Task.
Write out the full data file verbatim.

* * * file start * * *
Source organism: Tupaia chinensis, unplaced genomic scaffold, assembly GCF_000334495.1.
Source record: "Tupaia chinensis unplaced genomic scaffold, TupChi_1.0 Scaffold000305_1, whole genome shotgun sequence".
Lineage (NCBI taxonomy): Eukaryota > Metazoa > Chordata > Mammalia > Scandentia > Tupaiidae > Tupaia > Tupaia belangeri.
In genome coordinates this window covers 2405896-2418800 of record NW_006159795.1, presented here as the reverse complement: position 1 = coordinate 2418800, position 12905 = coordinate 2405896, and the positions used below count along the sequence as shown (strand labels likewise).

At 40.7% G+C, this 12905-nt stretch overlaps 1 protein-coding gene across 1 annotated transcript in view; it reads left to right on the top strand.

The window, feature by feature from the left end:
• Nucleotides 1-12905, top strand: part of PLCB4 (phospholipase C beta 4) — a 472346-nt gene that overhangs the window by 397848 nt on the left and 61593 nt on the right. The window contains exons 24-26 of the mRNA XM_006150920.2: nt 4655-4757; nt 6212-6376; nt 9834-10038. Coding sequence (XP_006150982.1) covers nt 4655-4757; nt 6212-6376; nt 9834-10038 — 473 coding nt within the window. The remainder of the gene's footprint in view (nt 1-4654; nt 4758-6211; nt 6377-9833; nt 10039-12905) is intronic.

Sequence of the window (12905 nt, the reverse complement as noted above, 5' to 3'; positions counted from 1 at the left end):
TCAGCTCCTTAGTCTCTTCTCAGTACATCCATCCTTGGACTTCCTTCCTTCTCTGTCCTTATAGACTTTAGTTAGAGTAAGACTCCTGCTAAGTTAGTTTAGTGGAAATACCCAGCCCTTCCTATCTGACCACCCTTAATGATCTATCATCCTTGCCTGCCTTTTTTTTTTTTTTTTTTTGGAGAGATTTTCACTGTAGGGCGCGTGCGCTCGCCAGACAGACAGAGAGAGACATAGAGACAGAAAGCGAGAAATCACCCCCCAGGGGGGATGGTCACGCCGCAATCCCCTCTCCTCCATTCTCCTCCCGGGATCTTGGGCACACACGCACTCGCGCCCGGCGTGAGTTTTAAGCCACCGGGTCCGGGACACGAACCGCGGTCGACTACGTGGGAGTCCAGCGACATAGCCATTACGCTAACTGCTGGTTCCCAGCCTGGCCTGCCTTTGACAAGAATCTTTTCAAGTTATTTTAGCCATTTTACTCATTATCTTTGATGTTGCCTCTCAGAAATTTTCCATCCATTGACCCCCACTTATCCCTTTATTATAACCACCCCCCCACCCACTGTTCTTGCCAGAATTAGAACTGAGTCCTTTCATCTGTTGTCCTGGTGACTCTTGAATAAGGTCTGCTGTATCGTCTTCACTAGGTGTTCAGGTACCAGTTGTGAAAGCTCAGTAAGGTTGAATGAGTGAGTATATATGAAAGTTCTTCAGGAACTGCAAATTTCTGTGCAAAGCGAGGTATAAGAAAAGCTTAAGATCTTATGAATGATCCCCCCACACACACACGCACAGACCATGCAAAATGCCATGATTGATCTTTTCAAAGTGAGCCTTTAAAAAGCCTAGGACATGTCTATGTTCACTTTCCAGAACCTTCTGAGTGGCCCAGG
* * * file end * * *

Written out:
Source organism: Tupaia chinensis, unplaced genomic scaffold, assembly GCF_000334495.1.
Source record: "Tupaia chinensis unplaced genomic scaffold, TupChi_1.0 Scaffold000305_1, whole genome shotgun sequence".
Lineage (NCBI taxonomy): Eukaryota > Metazoa > Chordata > Mammalia > Scandentia > Tupaiidae > Tupaia > Tupaia belangeri.
In genome coordinates this window covers 2405896-2418800 of record NW_006159795.1, presented here as the reverse complement: position 1 = coordinate 2418800, position 12905 = coordinate 2405896, and the positions used below count along the sequence as shown (strand labels likewise).

At 40.7% G+C, this 12905-nt stretch overlaps 1 protein-coding gene across 1 annotated transcript in view; it reads left to right on the top strand.

The window, feature by feature from the left end:
• Nucleotides 1-12905, top strand: part of PLCB4 (phospholipase C beta 4) — a 472346-nt gene that overhangs the window by 397848 nt on the left and 61593 nt on the right. The window contains exons 24-26 of the mRNA XM_006150920.2: nt 4655-4757; nt 6212-6376; nt 9834-10038. Coding sequence (XP_006150982.1) covers nt 4655-4757; nt 6212-6376; nt 9834-10038 — 473 coding nt within the window. The remainder of the gene's footprint in view (nt 1-4654; nt 4758-6211; nt 6377-9833; nt 10039-12905) is intronic.

Sequence of the window (12905 nt, the reverse complement as noted above, 5' to 3'; positions counted from 1 at the left end):
TCAGCTCCTTAGTCTCTTCTCAGTACATCCATCCTTGGACTTCCTTCCTTCTCTGTCCTTATAGACTTTAGTTAGAGTAAGACTCCTGCTAAGTTAGTTTAGTGGAAATACCCAGCCCTTCCTATCTGACCACCCTTAATGATCTATCATCCTTGCCTGCCTTTTTTTTTTTTTTTTTTTGGAGAGATTTTCACTGTAGGGCGCGTGCGCTCGCCAGACAGACAGAGAGAGACATAGAGACAGAAAGCGAGAAATCACCCCCCAGGGGGGATGGTCACGCCGCAATCCCCTCTCCTCCATTCTCCTCCCGGGATCTTGGGCACACACGCACTCGCGCCCGGCGTGAGTTTTAAGCCACCGGGTCCGGGACACGAACCGCGGTCGACTACGTGGGAGTCCAGCGACATAGCCATTACGCTAACTGCTGGTTCCCAGCCTGGCCTGCCTTTGACAAGAATCTTTTCAAGTTATTTTAGCCATTTTACTCATTATCTTTGATGTTGCCTCTCAGAAATTTTCCATCCATTGACCCCCACTTATCCCTTTATTATAACCACCCCCCCACCCACTGTTCTTGCCAGAATTAGAACTGAGTCCTTTCATCTGTTGTCCTGGTGACTCTTGAATAAGGTCTGCTGTATCGTCTTCACTAGGTGTTCAGGTACCAGTTGTGAAAGCTCAGTAAGGTTGAATGAGTGAGTATATATGAAAGTTCTTCAGGAACTGCAAATTTCTGTGCAAAGCGAGGTATAAGAAAAGCTTAAGATCTTATGAATGATCCCCCCACACACACACGCACAGACCATGCAAAATGCCATGATTGATCTTTTCAAAGTGAGCCTTTAAAAAGCCTAGGACATGTCTATGTTCACTTTCCAGAACCTTCTGAGTGGCCCAGG